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The Daily Wildcat

The Daily Wildcat


    New flick makes a ‘smart’ debut

    Smart People, released April 11, features Dennis Quaid, Sarah Jessica Parker and Juno star Ellen Page. It follows a middle-aged widower (Quaid) as he discovers new love and deals with his quirky family.
    ‘Smart People,’ released April 11, features Dennis Quaid, Sarah Jessica Parker and ‘Juno’ star Ellen Page. It follows a middle-aged widower (Quaid) as he discovers new love and deals with his quirky family.

    “”Smart People,”” directed by Noam Murro, gives you a humorous and personal look into the everyday life of the professor you despise.

    Professor Lawrence Wetherhold (Dennis Quaid) is a miserable, condescending jerk. He is the professor who, no matter how hard you try, will never be satisfied. Generally, as a student, your expectations end here and you simply work for the passing grade.

    In the film “”Smart People,”” however, you are given a glimpse at why this particular professor behaves the way he does. As it turns out, the arrogant Lawrence is a widower. Following the death of his wife, he has worked hard to both progress his career and raise his two children to be equally miserable replicas of himself.

    “”Smart People””
    Rated R – 123 mins.
    3 1/2 stars

    His socially inept daughter, Vanessa (Ellen Page), has seemingly achieved this goal. Vanessa spends her time studying to get a perfect score on the SAT while insulting the intelligence of others and hanging on her father’s every word. Essentially, she has replaced the gap in Lawrence’s life following the death of his wife.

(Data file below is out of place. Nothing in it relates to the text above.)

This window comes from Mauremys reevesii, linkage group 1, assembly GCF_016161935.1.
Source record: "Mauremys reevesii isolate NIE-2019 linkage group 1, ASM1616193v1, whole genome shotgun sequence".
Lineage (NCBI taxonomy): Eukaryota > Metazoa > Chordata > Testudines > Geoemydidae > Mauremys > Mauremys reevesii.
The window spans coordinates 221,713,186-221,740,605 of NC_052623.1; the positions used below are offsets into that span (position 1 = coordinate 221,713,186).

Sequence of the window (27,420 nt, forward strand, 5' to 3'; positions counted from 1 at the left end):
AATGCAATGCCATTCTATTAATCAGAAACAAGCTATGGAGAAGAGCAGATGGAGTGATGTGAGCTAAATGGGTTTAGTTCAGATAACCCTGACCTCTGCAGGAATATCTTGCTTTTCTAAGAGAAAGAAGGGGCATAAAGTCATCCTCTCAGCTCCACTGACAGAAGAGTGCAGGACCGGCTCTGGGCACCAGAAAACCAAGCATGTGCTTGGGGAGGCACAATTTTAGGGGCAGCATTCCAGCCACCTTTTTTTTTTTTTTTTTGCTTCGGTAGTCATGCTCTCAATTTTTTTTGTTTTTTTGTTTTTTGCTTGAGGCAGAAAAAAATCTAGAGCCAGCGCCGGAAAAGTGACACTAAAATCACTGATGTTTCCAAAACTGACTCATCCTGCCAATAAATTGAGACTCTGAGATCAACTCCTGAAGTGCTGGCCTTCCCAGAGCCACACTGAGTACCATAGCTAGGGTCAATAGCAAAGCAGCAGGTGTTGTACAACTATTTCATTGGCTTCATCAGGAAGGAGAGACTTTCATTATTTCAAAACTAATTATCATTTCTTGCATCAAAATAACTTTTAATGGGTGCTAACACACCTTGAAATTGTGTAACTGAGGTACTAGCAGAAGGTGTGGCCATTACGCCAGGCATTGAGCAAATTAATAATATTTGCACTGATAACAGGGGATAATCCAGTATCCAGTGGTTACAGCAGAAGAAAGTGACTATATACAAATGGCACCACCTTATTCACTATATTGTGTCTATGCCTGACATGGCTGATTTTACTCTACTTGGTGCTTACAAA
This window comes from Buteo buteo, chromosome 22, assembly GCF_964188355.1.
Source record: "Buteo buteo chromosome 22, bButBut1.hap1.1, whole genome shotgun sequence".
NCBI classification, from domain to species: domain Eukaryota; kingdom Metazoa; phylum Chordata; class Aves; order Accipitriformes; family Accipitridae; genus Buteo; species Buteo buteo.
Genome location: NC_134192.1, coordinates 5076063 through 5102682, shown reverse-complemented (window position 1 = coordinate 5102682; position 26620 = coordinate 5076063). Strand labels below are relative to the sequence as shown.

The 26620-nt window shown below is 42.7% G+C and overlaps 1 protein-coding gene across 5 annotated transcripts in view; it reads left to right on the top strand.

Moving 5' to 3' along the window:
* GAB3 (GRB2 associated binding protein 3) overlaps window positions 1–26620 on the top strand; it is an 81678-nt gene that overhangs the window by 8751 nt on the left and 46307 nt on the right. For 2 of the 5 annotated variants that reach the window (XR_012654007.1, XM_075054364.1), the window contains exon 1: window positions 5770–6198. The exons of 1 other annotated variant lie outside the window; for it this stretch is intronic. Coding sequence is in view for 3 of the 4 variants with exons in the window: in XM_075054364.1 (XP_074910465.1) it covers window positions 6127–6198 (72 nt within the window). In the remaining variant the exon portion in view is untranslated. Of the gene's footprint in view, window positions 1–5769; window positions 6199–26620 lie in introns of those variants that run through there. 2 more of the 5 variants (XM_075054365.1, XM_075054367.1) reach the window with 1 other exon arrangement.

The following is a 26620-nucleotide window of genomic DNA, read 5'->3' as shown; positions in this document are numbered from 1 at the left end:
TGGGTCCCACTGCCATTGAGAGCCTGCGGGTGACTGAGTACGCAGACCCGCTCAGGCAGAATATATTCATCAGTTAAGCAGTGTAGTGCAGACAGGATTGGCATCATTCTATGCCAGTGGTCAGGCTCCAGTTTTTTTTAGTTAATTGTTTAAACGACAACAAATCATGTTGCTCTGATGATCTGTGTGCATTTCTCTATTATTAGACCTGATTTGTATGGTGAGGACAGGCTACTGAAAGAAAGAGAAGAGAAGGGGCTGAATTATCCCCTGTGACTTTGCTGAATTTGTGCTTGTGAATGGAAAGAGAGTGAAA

Lawrence’s other child, James (Ashton Holmes), is attending Carnegie Mellon and appears to have removed himself from the expectations of his father, yet is still subject to his regulations.

    The story turns after a dramatic event causes Lawrence’s low-life, adopted brother to move in and a past student to be brought into his life as a romantic interest.

    The acting in “”Smart People”” is spot on. Each actor seems to fully embody the essence of their character and exist with the others flawlessly. The interaction between the actors is seamless and creates realistic and compelling relations between them.

    Dennis Quaid plays Lawrence with all the venom and disinterest that can be mustered while still being believable. His portrayal is so true to life that it is impossible not to visualize someone you’ve had the displeasure of meeting.

    As awful as Lawrence is, his low-life brother Chuck (Thomas Church), is absolutely loveable. The stark contrast of his laid back personality and the compulsive ambition of Lawrence and Vanessa, creates hilarious moments of clashing viewpoints.

    While Ellen Page plays the biting and sarcastic role of Vanessa perfectly, it is very reminiscent of her character in “”Juno.”” There are variations in the two characters but the similarities in her tone and mannerisms can sometimes be distracting.

    Another familiar face in the film is Sarah Jessica Parker who plays her part well but does not exhibit anything that viewers of “”Sex and the City”” have not already seen.

    In collaboration with the acting, the script of “”Smart People”” works very well. The lines are witty and intelligent and allow cohesive character development throughout the film.

    One valid concern about this film is the pacing. The sometimes slow plot development may make it difficult for some to stay interested during some of the particularly sluggish moments. This pace, however, is completely justified.

    “”Smart People”” is not an action film. It’s a realistic examination of human behavior as it pertains to ideas of success and achievement. The pace of the film, though admittedly slow, is very natural and facilitates the unusually solid character development.

    “”Smart People”” is a very well made film. If you are looking for a fast paced, flashy movie, look elsewhere. But if you are looking for a well thought out, realistic and compelling experience, “”Smart People”” won’t let you down.

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